CAREGIVER IS A funny word because it means almost nothing to the people that it’s meant to describe.
Everybody else knows what it means — pretty much, more-or-less — but to most of the people that are actually giving care, it means somebody else, like people who get paid to do the hardest work there is, whether that’s in folks’ homes, in facilities or wherever.
Sometimes it can even mean “what my mother did” or “what my sister is doing” or whomever wherever, but it almost never means “me.”
Because “I” am just the daughter, the grandson, the wife, the husband, the cousin, the niece or (yes, I’ve seen this) the ex-spouse. Or any combination thereof.
And I’m just doing what I want to do/need to do/should do/am supposed to do/have to do because of love/loyalty/duty/necessity or default because there isn’t anyone else who can.
So, it’s “me,” and I’m taking care of someone who needs to be taken care of. It’s what I “do,” not who I am.
Here (again) is my operative definition of a caregiver: A caregiver is someone who is taking care of someone who needs to be taken care of, whether they (or you) like it or not.
Maybe you, caregiver, are honored to be able to do what you’re doing. Maybe you’re not.
Maybe you do what you do out of love. Maybe you don’t.
Maybe you’re just one of those magical people who are natural caregivers and can give, give and give and find joy and fulfillment in the moment-to-moment acts of kindness and generosity that fill every day, while keeping several thousand balls in the air simultaneously in a never-ending performance of juggling 36 hours through a 24-hour day.
Maybe you’re not.
But those of us who do it, or have done it, know what’s true: It started out being “what we do,” then, somehow, it gradually became “who we are.”
It doesn’t seem to matter whether it’s 24-7/365 or just helping with this and that, now and then.
It changes you; maybe for the better, maybe not, but change you, it will.
It already has.
Maybe it changed your life, your own family, your job, your habits or even where you live.
Maybe you’re doing things that you thought you’d never do, or things that you thought you couldn’t (or wouldn’t) do.
And, maybe, this is all you can see for as far as you can see.
It changes you.
So, on we go, day after inevitable day, not being “caregivers.” No, that’s somebody else.
No, it isn’t.
And here’s something else that is almost universal for all of us who aren’t caregivers: There is almost no such thing as help.
Here’s what we know: There is nothing and nobody who could do it as well, as gently, as lovingly, as skillfully, as patiently, as correctly, as unselfishly or as consistently as we can.
Just us, so on we go, because going on is all there is.
OK, I get it, but what if there were help for those of us who aren’t caregivers?
I didn’t say “miracles,” I said “help.”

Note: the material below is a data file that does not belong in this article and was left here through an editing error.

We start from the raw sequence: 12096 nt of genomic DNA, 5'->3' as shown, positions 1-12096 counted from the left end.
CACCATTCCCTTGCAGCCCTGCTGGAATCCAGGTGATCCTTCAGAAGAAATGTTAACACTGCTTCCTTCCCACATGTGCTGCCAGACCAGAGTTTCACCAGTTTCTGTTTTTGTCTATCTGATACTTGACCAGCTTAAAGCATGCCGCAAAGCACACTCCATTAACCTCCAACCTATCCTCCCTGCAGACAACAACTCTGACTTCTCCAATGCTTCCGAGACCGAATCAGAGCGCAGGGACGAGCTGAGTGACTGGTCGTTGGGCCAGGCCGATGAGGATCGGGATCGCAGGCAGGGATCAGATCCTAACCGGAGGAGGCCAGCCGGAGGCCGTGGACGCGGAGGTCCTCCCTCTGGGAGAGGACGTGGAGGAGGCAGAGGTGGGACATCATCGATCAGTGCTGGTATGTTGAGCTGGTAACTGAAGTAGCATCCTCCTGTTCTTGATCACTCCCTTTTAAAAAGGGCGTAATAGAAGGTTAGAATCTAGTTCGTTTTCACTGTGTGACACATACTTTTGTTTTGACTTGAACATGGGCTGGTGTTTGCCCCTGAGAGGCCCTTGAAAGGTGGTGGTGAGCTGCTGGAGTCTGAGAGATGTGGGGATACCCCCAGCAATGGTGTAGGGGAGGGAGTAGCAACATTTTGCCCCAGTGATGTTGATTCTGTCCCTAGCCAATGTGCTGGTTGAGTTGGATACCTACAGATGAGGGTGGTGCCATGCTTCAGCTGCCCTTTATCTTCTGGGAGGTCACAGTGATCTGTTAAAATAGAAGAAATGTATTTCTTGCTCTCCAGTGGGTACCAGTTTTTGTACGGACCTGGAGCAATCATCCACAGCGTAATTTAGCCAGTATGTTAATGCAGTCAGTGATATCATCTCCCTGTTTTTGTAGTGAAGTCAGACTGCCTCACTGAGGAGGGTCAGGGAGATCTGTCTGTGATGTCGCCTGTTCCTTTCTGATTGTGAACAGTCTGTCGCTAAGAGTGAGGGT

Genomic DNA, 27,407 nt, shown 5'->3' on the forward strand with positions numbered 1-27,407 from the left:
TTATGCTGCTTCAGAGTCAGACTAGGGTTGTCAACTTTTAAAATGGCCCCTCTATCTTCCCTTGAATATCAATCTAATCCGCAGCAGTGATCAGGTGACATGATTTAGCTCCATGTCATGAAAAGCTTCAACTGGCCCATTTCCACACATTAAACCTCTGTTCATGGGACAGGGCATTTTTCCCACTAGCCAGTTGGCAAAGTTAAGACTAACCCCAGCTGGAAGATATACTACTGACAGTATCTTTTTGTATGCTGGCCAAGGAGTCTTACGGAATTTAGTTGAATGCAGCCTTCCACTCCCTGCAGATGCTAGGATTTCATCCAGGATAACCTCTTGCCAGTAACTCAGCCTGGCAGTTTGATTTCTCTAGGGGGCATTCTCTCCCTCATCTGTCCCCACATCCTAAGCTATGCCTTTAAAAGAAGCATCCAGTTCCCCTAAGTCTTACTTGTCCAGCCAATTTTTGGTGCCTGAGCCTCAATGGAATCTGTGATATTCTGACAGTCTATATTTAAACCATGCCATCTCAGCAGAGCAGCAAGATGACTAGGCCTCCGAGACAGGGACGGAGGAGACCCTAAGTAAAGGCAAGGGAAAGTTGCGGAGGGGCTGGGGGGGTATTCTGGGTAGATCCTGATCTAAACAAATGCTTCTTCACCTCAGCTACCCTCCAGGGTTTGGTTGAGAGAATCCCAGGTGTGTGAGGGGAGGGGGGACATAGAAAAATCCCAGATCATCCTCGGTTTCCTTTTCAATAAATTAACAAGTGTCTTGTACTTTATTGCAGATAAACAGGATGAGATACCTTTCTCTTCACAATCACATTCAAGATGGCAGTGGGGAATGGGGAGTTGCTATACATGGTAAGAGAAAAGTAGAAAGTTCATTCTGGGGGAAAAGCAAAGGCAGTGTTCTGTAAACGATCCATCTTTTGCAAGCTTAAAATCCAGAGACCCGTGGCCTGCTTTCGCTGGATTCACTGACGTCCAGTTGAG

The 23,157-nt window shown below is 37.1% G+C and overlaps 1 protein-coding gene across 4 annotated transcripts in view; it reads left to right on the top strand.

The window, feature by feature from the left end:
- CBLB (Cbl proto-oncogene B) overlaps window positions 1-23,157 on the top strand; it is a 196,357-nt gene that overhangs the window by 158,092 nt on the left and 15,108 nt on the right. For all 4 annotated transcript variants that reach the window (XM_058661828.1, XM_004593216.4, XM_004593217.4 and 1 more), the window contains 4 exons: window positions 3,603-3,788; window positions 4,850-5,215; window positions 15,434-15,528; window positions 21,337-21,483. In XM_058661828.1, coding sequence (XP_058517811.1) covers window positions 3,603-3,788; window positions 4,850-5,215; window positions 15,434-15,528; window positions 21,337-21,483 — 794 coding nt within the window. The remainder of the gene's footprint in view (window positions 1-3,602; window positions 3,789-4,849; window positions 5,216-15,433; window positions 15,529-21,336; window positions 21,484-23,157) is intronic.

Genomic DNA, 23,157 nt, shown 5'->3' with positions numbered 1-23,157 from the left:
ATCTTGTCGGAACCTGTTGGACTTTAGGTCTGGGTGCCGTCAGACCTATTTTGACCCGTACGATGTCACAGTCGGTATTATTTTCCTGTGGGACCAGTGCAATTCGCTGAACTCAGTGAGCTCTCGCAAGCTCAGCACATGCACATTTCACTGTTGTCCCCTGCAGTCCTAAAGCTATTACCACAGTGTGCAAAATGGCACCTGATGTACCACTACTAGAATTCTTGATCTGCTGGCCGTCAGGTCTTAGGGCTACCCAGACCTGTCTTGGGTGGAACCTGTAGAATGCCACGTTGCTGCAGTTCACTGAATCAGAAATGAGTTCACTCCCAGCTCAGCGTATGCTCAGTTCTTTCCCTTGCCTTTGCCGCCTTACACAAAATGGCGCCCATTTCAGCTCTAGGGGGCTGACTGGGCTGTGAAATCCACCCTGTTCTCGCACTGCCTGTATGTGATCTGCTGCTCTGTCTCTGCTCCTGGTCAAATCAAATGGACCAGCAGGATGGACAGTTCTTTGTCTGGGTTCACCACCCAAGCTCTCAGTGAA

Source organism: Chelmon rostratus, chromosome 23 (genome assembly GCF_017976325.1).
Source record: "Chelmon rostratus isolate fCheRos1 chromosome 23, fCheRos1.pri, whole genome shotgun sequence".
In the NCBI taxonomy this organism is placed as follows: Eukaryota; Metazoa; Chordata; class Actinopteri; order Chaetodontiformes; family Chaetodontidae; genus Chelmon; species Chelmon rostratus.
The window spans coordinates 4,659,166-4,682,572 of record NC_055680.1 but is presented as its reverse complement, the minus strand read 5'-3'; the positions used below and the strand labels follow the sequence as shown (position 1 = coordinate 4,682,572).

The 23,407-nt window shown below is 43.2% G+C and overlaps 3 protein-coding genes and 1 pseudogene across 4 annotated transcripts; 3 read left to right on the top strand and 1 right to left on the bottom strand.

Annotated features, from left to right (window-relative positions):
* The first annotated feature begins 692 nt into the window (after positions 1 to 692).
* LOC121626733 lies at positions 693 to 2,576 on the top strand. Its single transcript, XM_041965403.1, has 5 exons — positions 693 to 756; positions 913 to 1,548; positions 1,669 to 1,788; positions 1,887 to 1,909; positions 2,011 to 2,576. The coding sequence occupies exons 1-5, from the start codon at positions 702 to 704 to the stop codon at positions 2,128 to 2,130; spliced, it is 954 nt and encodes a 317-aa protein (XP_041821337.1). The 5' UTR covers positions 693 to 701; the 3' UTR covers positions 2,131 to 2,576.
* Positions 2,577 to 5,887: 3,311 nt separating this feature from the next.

What then? Would you take it?
I know what you’re thinking; you’re thinking, “Hmpf. Depends on what ‘help’ is.”
You’re right; me, too. And what’s help to you might not be help to me. Fair enough.
But would you try it?
I know you don’t have time, but if this is all you can see for as far as you can see, would you try?
Then try this:
If you live in the general vicinity of Port Angeles or Sequim, call Fran Koski at 360-417-8549 (800-801-0070).
If you’re in or around the West End, call Susie Brandelius at 360-374-9496 (888-571-6559).
If you’re anywhere in east Jefferson County, call Jan Svien at 360-344-3013 (800-801-0050).
When you make that call, say “caregiver” or “caregiving” or something like that — they’ll get it — and see where it goes.
They can’t sell you anything because they don’t have anything to sell, and it’s not like you’ll be obligated to do anything.
You can always hang up or walk away and go back to not being a caregiver.
You have nothing to lose, except a few minutes that you can’t afford, and I know that as well as you do, but what if?
Maybe. If it’s all you can see for as far as you can see. Maybe.
And as long as we’re talking about miracles (because, we are), try this: What if you’re alone?
Maybe you used to not be a caregiver, maybe not.
Maybe you have a little money, but not a lot.
And maybe you need a little help to get through the day in one piece, metaphorically speaking.
Well, if you’re 55 or older, there might be some help out there for you. Maybe?
OK, call Renee Worthey or Shay Kaushagen at 360-417-8559 (800-801-0070) and just talk it over.
I think it was Bob Dylan who said, “… when you’ve got nothing, you’ve got nothing to lose.”
If it’s all you can see for as far as you can see, maybe.
Mark Harvey is director of Clallam/Jefferson Senior Information & Assistance, which operates through the Olympic Area Agency on Aging. He is also a member of the Community Advocates for Rural Elders partnership. He can be reached at 360-452-3221 (Port Angeles-Sequim), 360-385-2552 (Jefferson County) or 360-374-9496 (West End), or by emailing [email protected].